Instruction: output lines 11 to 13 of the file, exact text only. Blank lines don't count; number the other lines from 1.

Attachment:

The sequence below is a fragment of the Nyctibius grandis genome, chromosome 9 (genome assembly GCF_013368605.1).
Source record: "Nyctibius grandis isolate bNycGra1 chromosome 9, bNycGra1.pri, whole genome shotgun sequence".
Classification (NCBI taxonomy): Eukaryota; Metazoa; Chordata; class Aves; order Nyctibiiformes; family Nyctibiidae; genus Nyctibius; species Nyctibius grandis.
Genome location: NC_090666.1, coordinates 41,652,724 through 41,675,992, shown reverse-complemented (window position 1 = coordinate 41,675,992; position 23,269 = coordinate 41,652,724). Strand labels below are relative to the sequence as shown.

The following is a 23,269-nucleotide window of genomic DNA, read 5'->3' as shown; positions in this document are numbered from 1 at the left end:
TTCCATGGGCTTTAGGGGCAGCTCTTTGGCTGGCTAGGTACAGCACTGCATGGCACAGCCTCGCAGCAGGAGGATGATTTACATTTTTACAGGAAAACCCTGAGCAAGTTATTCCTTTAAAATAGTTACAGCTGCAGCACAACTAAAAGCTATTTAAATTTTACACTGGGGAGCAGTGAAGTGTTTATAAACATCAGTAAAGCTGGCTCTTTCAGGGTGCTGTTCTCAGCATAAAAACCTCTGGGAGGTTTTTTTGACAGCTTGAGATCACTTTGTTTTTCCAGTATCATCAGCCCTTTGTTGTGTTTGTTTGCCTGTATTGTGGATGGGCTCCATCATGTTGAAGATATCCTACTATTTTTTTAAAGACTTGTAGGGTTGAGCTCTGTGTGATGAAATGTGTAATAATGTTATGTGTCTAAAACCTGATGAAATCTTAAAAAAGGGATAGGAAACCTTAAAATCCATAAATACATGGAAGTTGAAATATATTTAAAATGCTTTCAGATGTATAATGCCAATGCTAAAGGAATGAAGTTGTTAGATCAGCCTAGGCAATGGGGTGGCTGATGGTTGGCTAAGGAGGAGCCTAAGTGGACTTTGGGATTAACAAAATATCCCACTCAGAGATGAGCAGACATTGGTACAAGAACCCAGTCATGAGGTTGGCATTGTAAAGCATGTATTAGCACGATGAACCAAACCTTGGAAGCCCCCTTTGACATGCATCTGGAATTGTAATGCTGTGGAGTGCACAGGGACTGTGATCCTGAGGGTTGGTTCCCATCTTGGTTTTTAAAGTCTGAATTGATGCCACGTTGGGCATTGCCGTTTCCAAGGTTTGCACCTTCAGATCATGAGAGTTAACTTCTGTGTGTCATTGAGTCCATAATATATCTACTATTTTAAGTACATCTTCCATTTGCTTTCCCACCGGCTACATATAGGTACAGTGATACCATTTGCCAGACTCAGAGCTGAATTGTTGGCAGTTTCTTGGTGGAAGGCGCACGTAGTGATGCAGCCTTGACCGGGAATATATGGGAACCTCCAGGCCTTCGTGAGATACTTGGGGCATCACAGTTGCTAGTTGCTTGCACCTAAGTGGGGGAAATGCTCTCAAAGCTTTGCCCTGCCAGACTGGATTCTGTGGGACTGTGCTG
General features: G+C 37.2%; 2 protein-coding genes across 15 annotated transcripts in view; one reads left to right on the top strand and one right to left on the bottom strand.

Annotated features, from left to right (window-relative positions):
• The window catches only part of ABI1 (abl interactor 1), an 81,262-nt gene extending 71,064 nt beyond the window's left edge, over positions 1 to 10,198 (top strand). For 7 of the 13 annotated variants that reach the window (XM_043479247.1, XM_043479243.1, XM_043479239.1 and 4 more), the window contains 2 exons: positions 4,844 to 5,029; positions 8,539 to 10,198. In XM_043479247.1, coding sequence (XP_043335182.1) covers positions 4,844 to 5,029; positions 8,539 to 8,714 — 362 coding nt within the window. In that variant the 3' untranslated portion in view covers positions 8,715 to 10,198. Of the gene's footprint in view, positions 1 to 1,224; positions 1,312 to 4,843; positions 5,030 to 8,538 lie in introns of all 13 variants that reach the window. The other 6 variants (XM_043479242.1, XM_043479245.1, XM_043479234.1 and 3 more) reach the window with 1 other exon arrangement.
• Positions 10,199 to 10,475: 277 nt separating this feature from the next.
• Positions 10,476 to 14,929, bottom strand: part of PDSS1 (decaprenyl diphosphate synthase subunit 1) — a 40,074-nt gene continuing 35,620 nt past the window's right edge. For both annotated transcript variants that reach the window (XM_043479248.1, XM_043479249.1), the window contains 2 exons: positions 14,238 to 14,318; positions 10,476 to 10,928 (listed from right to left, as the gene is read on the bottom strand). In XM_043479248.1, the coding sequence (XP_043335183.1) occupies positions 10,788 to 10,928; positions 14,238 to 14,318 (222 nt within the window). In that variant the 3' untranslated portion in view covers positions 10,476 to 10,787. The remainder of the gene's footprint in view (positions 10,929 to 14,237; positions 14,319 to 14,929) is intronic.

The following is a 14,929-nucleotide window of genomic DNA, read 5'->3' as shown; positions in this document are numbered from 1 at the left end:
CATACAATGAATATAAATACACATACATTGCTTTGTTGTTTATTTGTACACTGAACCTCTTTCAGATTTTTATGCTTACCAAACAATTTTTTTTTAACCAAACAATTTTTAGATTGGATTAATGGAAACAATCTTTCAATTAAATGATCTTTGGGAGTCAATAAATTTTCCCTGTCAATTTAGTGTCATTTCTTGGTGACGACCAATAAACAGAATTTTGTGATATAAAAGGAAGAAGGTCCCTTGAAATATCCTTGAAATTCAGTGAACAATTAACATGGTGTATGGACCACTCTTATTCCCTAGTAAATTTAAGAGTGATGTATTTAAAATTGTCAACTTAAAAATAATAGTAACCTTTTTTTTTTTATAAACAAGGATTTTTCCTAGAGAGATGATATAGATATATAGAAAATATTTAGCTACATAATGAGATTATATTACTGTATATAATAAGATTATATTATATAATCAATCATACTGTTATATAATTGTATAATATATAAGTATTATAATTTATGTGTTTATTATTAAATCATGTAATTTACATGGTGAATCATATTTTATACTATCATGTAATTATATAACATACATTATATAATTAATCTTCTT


• Positions 10,476 to 14,929, bottom strand: part of PDSS1 (decaprenyl diphosphate synthase subunit 1) — a 40,074-nt gene continuing 35,620 nt past the window's right edge. For both annotated transcript variants that reach the window (XM_043479248.1, XM_043479249.1), the window contains 2 exons: positions 14,238 to 14,318; positions 10,476 to 10,928 (listed from right to left, as the gene is read on the bottom strand). In XM_043479248.1, the coding sequence (XP_043335183.1) occupies positions 10,788 to 10,928; positions 14,238 to 14,318 (222 nt within the window). In that variant the 3' untranslated portion in view covers positions 10,476 to 10,787. The remainder of the gene's footprint in view (positions 10,929 to 14,237; positions 14,319 to 14,929) is intronic.

The following is a 14,929-nucleotide window of genomic DNA, read 5'->3' as shown; positions in this document are numbered from 1 at the left end:
CATACAATGAATATAAATACACATACATTGCTTTGTTGTTTATTTGTACACTGAACCTCTTTCAGATTTTTATGCTTACCAAACAATTTTTTTTTAACCAAACAATTTTTAGATTGGATTAATGGAAACAATCTTTCAATTAAATGATCTTTGGGAGTCAATAAATTTTCCCTGTCAATTTAGTGTCATTTCTTGGTGACGACCAATAAACAGAATTTTGTGATATAAAAGGAAGAAGGTCCCTTGAAATATCCTTGAAATTCAGTGAACAATTAACATGGTGTATGGACCACTCTTATTCCCTAGTAAATTTAAGAGTGATGTATTTAAAATTGTCAACTTAAAAATAATAGTAACCTTTTTTTTTTTATAAACAAGGATTTTTCCTAGAGAGATGATATAGATATATAGAAAATATTTAGCTACATAATGAGATTATATTACTGTATATAATAAGATTATATTATATAATCAATCATACTGTTATATAATTGTATAATATATAAGTATTATAATTTATGTGTTTATTATTAAATCATGTAATTTACATGGTGAATCATATTTTATACTATCATGTAATTATATAACATACATTATATAATTAATCTTCTT